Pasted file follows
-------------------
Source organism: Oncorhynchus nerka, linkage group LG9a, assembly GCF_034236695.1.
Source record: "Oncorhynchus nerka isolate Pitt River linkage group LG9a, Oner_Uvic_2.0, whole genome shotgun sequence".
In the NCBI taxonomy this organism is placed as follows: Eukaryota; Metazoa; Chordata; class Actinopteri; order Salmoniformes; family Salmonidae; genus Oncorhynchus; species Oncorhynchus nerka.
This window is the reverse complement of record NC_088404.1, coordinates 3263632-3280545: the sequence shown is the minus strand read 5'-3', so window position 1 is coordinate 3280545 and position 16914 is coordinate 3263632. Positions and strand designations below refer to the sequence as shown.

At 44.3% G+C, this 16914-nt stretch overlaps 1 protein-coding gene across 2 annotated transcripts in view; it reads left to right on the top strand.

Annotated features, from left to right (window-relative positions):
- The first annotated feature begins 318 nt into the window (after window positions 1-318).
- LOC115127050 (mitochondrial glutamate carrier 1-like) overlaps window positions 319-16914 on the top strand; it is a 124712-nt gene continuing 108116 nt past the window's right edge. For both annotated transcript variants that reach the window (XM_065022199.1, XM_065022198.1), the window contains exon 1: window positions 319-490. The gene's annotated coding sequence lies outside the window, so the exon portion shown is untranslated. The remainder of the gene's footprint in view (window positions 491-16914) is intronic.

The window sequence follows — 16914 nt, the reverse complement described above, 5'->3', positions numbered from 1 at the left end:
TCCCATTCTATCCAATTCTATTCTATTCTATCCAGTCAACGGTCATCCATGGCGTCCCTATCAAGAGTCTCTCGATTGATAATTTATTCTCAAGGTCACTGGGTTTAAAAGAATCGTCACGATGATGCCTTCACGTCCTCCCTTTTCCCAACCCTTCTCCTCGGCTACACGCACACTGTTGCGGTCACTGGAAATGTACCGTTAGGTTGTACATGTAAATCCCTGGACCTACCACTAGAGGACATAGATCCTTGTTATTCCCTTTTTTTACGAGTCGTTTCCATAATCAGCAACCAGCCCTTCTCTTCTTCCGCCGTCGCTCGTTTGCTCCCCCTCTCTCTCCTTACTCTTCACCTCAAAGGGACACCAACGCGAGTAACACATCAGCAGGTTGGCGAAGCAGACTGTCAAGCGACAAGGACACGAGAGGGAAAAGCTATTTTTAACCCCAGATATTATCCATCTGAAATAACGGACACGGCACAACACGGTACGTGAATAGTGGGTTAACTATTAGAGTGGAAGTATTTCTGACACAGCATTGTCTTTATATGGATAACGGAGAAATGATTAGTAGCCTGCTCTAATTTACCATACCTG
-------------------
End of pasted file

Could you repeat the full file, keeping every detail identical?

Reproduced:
Source organism: Oncorhynchus nerka, linkage group LG9a, assembly GCF_034236695.1.
Source record: "Oncorhynchus nerka isolate Pitt River linkage group LG9a, Oner_Uvic_2.0, whole genome shotgun sequence".
In the NCBI taxonomy this organism is placed as follows: Eukaryota; Metazoa; Chordata; class Actinopteri; order Salmoniformes; family Salmonidae; genus Oncorhynchus; species Oncorhynchus nerka.
This window is the reverse complement of record NC_088404.1, coordinates 3263632-3280545: the sequence shown is the minus strand read 5'-3', so window position 1 is coordinate 3280545 and position 16914 is coordinate 3263632. Positions and strand designations below refer to the sequence as shown.

At 44.3% G+C, this 16914-nt stretch overlaps 1 protein-coding gene across 2 annotated transcripts in view; it reads left to right on the top strand.

Annotated features, from left to right (window-relative positions):
- The first annotated feature begins 318 nt into the window (after window positions 1-318).
- LOC115127050 (mitochondrial glutamate carrier 1-like) overlaps window positions 319-16914 on the top strand; it is a 124712-nt gene continuing 108116 nt past the window's right edge. For both annotated transcript variants that reach the window (XM_065022199.1, XM_065022198.1), the window contains exon 1: window positions 319-490. The gene's annotated coding sequence lies outside the window, so the exon portion shown is untranslated. The remainder of the gene's footprint in view (window positions 491-16914) is intronic.

The window sequence follows — 16914 nt, the reverse complement described above, 5'->3', positions numbered from 1 at the left end:
TCCCATTCTATCCAATTCTATTCTATTCTATCCAGTCAACGGTCATCCATGGCGTCCCTATCAAGAGTCTCTCGATTGATAATTTATTCTCAAGGTCACTGGGTTTAAAAGAATCGTCACGATGATGCCTTCACGTCCTCCCTTTTCCCAACCCTTCTCCTCGGCTACACGCACACTGTTGCGGTCACTGGAAATGTACCGTTAGGTTGTACATGTAAATCCCTGGACCTACCACTAGAGGACATAGATCCTTGTTATTCCCTTTTTTTACGAGTCGTTTCCATAATCAGCAACCAGCCCTTCTCTTCTTCCGCCGTCGCTCGTTTGCTCCCCCTCTCTCTCCTTACTCTTCACCTCAAAGGGACACCAACGCGAGTAACACATCAGCAGGTTGGCGAAGCAGACTGTCAAGCGACAAGGACACGAGAGGGAAAAGCTATTTTTAACCCCAGATATTATCCATCTGAAATAACGGACACGGCACAACACGGTACGTGAATAGTGGGTTAACTATTAGAGTGGAAGTATTTCTGACACAGCATTGTCTTTATATGGATAACGGAGAAATGATTAGTAGCCTGCTCTAATTTACCATACCTG